Posts Tagged With: waterfalls

Along the Perimeter in Ouray, Colorado

Happy to find a sturdy bridge across the stream.

What better way to learn the lay of the land than to walk the perimeter…and that’s just what we did today in Ouray (pronounced You-Ray), Colorado.

Trail guides vary, listing the circular Perimeter Trail as 5 1/2 – 6 miles with 1,600 feet of elevation gain and loss. All promise spectacular views.

If you look closely, you can see the trail alongside the mountain.

The trail took us through tunnels, across numerous bridges and through some gorgeous fall color. There was a bit of climbing, mostly at the beginning and end. We chose to walk counter clockwise, saving our glimpse of the waterfall until the end.

We got a bird’s eye view of Ouray.
Lots of color.
It wasn’t much of a waterfall in October, but there was still a trickle spilling from high above.

All in all, this was a good days hike. By the time we reached our starting point we were hot and dirty and tired…but in a good way!

Categories: Road Trips | Tags: , , , , , , , , , , , , | 2 Comments

Almost Heaven – West Virginia

That's how we feel about the weather we've had during our stay here in Morgantown. I was a little intimidated by the never ending landscape of bare trees surrounding us. Chris explained that the fall color had come and gone quickly last month, so I was prepared for winter weather. Instead, we've enjoyed beautiful sunny skies, with today being the best day of all.

Monday Chris took us to Coopers Rock State Park where we hiked out to an amazing spot overlooking the Cheat River below.

We visited Valley Falls State Park, located along the Tygart River. Yellow dots on the trees led us on a hike up to an outcropping of rocks, then back down to the river.

Our stay in West Virginia has been great, but the weather forecast is promising that the Polar Express is on the way. Bitter cold is expected within a few days, so it's time to say goodbye to the kids and head home to our milder climate.

Categories: travel light | Tags: , , , , , , , , , | 3 Comments

Touring the Columbia River Gorge

In the past, we've always driven up the Columbia River Gorge along Interstate 84. While the scenery was beautiful, it was simply the quickest way for us to reach our destination of Walla Walla, Washington where our son was enrolled in college. Now that he and Leah live in Portland, we chose to spend a relaxing morning cruising east out of Portland, along the scenic Route 30, to discover just what we'd been missing.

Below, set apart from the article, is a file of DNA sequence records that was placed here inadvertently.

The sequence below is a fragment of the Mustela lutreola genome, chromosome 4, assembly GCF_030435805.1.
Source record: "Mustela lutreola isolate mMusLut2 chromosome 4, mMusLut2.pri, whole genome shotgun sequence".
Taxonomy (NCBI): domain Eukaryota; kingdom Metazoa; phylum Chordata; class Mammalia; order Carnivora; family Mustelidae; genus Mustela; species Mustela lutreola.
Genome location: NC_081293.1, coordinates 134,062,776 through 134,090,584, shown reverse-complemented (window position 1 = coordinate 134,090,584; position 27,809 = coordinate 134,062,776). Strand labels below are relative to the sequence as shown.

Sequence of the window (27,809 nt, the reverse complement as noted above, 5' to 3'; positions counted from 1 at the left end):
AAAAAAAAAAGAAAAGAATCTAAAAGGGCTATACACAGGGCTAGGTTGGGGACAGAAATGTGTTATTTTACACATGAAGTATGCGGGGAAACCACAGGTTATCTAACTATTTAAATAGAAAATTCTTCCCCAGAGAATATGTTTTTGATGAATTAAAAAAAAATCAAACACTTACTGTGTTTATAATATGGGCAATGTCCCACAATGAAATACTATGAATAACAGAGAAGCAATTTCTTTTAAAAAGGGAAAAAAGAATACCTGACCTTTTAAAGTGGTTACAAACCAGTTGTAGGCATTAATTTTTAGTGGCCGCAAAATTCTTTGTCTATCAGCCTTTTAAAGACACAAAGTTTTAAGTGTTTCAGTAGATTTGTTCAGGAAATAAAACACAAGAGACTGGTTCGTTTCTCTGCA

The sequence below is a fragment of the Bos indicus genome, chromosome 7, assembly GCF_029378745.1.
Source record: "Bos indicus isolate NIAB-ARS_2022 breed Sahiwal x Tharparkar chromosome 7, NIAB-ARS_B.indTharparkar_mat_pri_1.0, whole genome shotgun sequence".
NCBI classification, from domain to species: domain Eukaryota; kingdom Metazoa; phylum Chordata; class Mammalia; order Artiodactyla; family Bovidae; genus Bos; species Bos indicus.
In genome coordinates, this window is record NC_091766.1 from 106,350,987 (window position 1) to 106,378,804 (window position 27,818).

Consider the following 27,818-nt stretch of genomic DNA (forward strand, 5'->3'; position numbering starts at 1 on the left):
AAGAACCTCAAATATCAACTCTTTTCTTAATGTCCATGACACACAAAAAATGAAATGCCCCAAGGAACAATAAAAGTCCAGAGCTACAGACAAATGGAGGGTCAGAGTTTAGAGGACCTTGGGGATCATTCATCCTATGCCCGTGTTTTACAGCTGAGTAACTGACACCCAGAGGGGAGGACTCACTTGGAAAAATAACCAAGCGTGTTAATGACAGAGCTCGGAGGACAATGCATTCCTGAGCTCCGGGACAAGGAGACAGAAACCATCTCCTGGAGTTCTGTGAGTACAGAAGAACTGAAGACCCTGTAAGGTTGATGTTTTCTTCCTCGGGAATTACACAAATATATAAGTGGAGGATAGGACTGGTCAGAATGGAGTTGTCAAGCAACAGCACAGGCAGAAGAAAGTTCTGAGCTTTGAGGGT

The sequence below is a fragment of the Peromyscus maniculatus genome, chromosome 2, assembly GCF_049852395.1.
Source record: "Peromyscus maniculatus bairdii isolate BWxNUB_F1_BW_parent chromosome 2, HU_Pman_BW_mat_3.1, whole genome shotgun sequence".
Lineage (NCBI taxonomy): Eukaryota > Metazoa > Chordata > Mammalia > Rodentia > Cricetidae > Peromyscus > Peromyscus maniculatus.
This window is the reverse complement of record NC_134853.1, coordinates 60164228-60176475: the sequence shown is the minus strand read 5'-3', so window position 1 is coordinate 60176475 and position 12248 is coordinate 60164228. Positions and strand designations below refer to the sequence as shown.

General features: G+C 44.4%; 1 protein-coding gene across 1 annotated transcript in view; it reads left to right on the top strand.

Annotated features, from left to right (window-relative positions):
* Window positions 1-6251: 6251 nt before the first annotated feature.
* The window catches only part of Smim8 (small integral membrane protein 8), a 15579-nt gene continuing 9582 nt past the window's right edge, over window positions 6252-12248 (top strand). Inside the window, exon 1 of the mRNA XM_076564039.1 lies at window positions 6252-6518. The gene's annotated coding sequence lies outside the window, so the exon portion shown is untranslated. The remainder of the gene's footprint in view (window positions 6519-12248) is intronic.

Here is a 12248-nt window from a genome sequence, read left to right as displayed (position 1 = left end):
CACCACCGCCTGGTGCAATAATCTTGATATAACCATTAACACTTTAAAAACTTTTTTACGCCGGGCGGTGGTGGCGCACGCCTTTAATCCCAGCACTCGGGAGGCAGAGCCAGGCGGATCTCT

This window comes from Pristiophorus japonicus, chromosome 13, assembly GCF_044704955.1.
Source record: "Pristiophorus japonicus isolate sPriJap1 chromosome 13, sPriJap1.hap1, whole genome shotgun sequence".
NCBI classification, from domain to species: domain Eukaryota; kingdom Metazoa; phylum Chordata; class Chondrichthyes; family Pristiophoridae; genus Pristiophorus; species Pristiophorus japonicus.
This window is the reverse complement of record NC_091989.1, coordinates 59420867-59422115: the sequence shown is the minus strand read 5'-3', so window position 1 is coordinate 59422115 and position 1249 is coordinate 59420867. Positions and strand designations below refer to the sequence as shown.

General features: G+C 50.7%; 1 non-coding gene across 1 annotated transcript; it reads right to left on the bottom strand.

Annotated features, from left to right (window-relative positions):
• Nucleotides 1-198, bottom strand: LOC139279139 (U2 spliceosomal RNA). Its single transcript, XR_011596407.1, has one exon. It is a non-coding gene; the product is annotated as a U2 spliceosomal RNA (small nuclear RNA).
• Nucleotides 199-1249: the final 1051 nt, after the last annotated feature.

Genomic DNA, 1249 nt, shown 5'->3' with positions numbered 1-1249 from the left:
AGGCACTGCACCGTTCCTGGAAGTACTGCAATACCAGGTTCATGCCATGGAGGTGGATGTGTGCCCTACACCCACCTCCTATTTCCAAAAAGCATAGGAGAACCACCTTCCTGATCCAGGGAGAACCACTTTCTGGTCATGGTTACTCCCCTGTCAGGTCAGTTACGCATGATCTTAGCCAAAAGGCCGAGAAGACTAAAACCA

Construction of the Historic Columbia River Highway (Route 30) began in 1913 and, at the time, was considered quite an engineering feat. The highway was designed to showcase the many waterfalls and other natural beauty found along the route. High above a generic Interstate 84 the two lane Route 30 twists and turns with a promise of great beauty.

We were not disappointed. There are many places to pull off the road and admire the views. We chose several stops where we were able to see some spectacular scenery just a few short steps from our car!

The Vista House offers visitors a view up and down the Columbia River. Looking eastward, the view is breathtaking.

A short walk leads us to the bottom of Latourell Falls.

Highway 30 passes right over the top of Bridal Veil Falls (right). Multnomah Falls (left) is the tallest waterfall in the state of Oregon. The parking lot has always been full when we've driven by, and today was no exception.

 

 

 

Categories: Road Trips | Tags: , , , , , , | 4 Comments

If You Are in the Neighborhood: Going Up in Yosemite

Half Dome and Cloud's Rest, on the far left, frame this photo with Vernal and Nevada falls. This was taken at Glacier Point.

On the way up, we got many great views of Yosemite Falls.

A series of posts from our travels.

The next time you are enjoying a spring or early summer day in California's Yosemite Valley, the Four-Mile Trail is a great way to get to the high country while experiencing views of the park and its waterfalls that change as you turn every corner.

The trail begins near Sentinel Beach in Yosemite Valley. There is about 3,200 feet of elevation gain, so we wouldn't recommend it on a hot summer day. It is a vigorous trek. This was the original way to get to Glacier Point before the present road was built.

At the top (Glacier Point), the views are unparalleled. There are snacks and hot food in the store and restrooms nearby.

A warning: the trip down can be tough on the knees, so take your time.

If you are not game for the walk up, catch the shuttle bus at Yosemite Lodge, which will take you to Glacier Point, then hike down. The bus sometimes books up, so you may want to reserve seats.

The vast majority of Yosemite visitors never venture to the park's high country. But those who know the park say, “go up!”

Our sons Brad and Andrew along with some friends came along to take in the views.

 

Categories: Neighborhood series | Tags: , , , , , , , | 4 Comments

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